Autumn 2001, a friend and I are promoting a pantomime. I’ve never done this before, so am learning as I go from my significantly more experienced friend. He has the great idea of running a competition for tickets in collaboration with the local radio station. “I’m going on the breakfast show to do an interview – why don’t you tag along?” he says.
We turn up, meet the DJ and sit in front of those big microphones that all radio stations have. I’m a bit confused why there is a mic in front of me, but think little of it.
The song ends. The DJ looks at me and grins. “So, Joe – tell us why you decided to run this competition!”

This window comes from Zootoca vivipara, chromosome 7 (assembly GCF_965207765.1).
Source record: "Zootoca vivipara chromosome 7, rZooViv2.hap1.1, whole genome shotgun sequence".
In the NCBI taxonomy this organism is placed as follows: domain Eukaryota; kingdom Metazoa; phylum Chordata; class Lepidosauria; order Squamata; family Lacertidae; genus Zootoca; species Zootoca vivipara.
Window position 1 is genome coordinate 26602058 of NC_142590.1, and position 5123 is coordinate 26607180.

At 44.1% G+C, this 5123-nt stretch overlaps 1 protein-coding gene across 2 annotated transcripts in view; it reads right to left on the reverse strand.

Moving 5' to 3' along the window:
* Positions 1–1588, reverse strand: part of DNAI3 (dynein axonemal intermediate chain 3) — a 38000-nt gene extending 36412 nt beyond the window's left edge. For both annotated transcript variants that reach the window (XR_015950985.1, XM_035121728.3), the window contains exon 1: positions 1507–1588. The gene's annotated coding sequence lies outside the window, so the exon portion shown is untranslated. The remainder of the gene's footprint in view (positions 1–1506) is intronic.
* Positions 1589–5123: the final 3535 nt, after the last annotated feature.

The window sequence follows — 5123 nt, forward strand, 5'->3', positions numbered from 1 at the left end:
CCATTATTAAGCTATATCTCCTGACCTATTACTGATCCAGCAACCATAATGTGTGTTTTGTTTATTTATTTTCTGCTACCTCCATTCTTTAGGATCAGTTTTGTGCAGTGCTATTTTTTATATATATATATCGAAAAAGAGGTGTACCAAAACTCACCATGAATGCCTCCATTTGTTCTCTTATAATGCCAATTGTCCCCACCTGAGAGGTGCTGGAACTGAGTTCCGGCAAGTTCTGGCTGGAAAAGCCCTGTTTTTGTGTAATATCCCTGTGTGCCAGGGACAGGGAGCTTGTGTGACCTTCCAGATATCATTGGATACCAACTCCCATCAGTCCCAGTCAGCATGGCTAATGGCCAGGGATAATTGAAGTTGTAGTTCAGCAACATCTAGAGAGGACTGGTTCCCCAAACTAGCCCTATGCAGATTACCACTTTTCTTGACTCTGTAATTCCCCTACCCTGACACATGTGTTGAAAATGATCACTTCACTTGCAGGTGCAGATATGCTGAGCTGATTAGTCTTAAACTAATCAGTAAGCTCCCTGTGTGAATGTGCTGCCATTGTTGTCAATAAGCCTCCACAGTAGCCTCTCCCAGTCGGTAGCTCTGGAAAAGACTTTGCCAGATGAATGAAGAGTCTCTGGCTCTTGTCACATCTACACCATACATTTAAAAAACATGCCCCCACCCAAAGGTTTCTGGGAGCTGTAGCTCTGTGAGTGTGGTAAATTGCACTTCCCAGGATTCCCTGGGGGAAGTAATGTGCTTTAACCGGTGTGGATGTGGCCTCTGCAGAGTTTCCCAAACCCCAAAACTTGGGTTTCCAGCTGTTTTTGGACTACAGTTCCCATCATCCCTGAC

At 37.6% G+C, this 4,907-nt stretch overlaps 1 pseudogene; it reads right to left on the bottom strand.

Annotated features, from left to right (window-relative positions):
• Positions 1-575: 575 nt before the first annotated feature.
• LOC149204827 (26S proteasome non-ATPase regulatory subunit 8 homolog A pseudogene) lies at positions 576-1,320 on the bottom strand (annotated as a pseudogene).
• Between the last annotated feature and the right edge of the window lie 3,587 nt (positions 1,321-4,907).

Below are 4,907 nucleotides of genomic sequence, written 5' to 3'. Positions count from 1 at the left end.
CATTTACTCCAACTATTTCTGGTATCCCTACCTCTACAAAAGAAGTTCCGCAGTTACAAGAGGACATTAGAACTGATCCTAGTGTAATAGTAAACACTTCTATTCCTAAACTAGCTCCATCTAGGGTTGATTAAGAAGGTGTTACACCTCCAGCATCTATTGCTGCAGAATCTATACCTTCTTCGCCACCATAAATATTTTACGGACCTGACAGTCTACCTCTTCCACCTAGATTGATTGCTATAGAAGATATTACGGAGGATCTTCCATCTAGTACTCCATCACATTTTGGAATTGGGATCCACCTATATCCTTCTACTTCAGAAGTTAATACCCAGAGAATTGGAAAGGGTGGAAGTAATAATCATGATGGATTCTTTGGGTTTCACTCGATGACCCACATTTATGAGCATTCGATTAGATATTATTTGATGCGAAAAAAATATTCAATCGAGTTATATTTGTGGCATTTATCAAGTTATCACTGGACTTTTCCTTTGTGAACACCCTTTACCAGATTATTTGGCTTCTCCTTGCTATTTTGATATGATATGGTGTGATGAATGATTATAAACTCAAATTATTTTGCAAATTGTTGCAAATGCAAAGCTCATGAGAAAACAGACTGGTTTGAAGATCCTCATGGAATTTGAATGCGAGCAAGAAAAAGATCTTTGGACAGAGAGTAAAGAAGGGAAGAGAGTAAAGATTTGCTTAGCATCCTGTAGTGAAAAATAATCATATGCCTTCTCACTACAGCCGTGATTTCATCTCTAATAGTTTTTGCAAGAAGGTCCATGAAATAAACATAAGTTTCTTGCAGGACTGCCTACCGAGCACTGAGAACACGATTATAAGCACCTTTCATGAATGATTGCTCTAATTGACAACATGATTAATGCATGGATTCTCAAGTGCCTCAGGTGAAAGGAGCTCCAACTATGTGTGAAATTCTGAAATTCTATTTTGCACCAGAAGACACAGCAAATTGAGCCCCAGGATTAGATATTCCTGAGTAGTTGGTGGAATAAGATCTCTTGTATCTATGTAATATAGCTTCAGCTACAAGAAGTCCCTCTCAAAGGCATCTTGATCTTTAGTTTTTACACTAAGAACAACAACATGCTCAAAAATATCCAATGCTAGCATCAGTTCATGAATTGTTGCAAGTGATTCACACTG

I look at him for what feels like an age. Mind blank, mouth dry. Why is he asking me? I’m just here to watch! Eventually, my brain catches up. [Sort of].
“Well, er, basically we want to advertise the pantomime.”
DJ looks at me. He’s not impressed. “At least you’re honest!” he says, somehow finding a positive spin.
My friend looks horrified, then jumps in and rescues the situation. I’ve little memory of the remaining conversation – but I know the DJ didn’t come back to me until the very end, when all I had to do was say goodbye.
This taught me two things. The first is obvious: in any public situation, know what you’re going to say [and what not to say!]
The second – more important – lesson came on the drive home when my friend turned to me and apologised. “I’m sorry about that,” he said. “I should’ve known he might ask you something, and I didn’t prepare you.”
I learnt a lot from my friend – but that was probably the most important lesson.
When it’s on you – say so. Take responsibility.